Initiative 42: Are You Fed Up with being Manipulated Yet?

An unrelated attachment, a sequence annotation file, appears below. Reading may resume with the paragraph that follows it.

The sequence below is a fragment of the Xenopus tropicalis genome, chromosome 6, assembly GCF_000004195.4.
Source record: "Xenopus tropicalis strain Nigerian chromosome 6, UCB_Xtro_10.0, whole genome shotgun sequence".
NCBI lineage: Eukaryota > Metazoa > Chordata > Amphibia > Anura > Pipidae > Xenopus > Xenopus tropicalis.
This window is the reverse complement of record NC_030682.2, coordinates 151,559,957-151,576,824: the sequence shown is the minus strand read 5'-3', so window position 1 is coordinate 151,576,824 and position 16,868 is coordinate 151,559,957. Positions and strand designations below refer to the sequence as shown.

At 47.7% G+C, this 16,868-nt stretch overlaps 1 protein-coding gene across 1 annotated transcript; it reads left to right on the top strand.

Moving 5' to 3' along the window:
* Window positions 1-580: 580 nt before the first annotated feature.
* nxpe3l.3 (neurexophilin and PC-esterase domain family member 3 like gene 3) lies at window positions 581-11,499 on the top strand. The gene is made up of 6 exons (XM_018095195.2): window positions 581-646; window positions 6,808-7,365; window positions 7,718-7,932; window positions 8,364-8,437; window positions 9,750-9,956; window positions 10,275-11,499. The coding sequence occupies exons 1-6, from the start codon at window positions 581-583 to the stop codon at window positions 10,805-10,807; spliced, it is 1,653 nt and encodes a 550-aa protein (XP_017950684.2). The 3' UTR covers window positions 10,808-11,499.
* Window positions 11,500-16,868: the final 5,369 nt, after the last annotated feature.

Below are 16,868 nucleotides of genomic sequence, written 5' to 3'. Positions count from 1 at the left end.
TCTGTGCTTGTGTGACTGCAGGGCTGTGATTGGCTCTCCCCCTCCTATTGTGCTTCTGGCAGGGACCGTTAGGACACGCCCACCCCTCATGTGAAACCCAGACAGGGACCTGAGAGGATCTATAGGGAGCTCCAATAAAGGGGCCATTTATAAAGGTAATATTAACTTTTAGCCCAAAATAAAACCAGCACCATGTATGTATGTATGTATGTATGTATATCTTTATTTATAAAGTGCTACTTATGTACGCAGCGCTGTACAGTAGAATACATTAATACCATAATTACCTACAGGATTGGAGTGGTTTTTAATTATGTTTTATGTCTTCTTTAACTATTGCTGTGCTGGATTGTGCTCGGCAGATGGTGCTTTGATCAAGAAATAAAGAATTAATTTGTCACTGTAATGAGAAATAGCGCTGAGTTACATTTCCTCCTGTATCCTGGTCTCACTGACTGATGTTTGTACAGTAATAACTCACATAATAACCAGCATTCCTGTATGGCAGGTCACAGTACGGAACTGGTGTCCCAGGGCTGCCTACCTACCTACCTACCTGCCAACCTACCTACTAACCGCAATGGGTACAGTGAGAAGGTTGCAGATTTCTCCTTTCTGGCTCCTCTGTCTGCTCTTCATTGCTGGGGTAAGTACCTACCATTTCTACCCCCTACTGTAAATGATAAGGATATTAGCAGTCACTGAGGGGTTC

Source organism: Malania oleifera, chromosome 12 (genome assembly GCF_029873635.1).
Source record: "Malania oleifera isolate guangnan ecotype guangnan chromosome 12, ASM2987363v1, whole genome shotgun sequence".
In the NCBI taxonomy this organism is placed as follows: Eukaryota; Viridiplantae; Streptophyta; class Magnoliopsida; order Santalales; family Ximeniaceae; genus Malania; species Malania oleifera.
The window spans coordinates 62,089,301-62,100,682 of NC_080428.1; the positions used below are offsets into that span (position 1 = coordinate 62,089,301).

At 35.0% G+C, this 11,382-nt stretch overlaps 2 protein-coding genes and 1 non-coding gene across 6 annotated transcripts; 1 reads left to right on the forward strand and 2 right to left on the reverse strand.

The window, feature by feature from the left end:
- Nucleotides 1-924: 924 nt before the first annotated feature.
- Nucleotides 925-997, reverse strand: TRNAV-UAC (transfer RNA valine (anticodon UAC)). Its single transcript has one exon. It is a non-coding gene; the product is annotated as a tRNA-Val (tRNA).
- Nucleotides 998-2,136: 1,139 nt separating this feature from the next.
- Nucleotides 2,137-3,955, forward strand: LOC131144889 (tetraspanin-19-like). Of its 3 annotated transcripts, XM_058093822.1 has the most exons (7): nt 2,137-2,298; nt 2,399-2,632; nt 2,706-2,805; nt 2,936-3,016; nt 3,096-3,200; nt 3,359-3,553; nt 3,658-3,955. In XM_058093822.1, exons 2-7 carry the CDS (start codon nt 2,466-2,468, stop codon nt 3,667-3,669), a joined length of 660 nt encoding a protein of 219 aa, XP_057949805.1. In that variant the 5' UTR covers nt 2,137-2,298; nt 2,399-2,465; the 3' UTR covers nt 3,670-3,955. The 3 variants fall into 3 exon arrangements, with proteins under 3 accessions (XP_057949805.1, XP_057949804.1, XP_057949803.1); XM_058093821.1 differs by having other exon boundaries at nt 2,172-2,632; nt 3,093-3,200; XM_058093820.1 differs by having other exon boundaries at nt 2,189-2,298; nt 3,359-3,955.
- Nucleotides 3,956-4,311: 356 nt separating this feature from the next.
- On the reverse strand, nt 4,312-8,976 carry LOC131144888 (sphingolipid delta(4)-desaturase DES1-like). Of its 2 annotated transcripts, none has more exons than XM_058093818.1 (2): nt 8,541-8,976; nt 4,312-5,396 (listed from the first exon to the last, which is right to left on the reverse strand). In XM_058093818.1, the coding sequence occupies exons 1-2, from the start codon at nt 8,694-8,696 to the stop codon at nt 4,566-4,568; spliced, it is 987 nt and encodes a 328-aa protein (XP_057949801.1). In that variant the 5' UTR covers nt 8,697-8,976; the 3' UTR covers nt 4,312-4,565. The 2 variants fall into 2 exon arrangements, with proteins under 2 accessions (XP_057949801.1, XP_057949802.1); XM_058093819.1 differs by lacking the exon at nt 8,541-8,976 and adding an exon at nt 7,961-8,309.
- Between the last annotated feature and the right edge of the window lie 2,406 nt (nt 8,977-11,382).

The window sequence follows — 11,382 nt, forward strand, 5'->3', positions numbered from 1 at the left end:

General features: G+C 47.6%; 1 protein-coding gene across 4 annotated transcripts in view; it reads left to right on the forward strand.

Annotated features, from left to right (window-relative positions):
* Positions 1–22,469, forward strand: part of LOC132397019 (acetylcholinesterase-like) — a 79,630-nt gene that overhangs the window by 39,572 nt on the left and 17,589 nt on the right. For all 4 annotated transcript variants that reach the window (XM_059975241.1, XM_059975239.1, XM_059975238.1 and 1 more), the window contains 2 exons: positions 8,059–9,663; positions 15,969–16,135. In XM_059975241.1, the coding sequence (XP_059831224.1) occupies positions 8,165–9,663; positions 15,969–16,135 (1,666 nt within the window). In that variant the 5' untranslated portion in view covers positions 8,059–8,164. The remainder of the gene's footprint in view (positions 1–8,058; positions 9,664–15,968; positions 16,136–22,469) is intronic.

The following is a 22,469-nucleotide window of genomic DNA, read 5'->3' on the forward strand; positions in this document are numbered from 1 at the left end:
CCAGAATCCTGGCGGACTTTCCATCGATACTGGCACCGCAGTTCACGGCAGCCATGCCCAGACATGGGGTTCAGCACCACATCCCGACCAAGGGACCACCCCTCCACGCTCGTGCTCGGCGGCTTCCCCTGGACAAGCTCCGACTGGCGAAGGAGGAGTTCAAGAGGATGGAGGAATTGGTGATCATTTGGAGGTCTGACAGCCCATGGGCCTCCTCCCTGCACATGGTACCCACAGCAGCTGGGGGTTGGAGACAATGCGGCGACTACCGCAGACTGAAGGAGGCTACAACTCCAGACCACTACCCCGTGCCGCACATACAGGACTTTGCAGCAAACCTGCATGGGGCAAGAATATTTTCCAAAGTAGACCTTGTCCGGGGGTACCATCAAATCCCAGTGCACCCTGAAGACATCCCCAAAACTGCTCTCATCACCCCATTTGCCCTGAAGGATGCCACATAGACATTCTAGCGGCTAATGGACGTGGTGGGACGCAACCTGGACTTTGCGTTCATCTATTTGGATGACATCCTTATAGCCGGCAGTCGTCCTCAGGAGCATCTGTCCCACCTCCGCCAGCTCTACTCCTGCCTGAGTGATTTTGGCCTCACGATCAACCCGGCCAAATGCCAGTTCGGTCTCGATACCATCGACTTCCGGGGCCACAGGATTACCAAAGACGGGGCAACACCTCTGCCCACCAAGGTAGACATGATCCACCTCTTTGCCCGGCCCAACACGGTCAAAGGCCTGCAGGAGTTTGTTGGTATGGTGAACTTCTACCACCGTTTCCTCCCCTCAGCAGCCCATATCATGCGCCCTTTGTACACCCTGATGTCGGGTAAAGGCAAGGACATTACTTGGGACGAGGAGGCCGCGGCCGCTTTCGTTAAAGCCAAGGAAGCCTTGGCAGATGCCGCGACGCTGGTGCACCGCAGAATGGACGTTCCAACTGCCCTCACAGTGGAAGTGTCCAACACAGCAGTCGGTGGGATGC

Initiative 42 is the result of nearly 200,000 Mississippians signing petitions to have an initiative placed on the November ballot to amend the state Constitution.   If passed, this citizen led initiative will hold the Mississippi Legislature accountable for keeping its promise to fully fund public schools, which the Legislature has fulfilled only twice in the past 18 years. That should be simple enough; however, Governor Phil Bryant, Lieutenant Governor Tate Reeves, and Speaker of the House Phillip Gunn have used their power and position to help confuse the public about the Initiative. Why? Such action is contrary to statements the Governor has made in the past regarding the public’s role in education. For example, in a December 2, 2014 article by The Associated Press, Governor Bryant said the “public” is in charge of education. But, if he truly believes the public is in charge of education, why is he campaigning against the charge of close to 200,000 Mississippians?   He has also advocated for parental choice in education. However, if he is pro parent choice, why does he oppose Initiative 42, which is supported by parents who have made a “choice” to stand up for public school funding? If he truly believes in parent choice and believes the public is in charge of education, why hasn’t he stepped aside and let the public decide the issue without his political interference?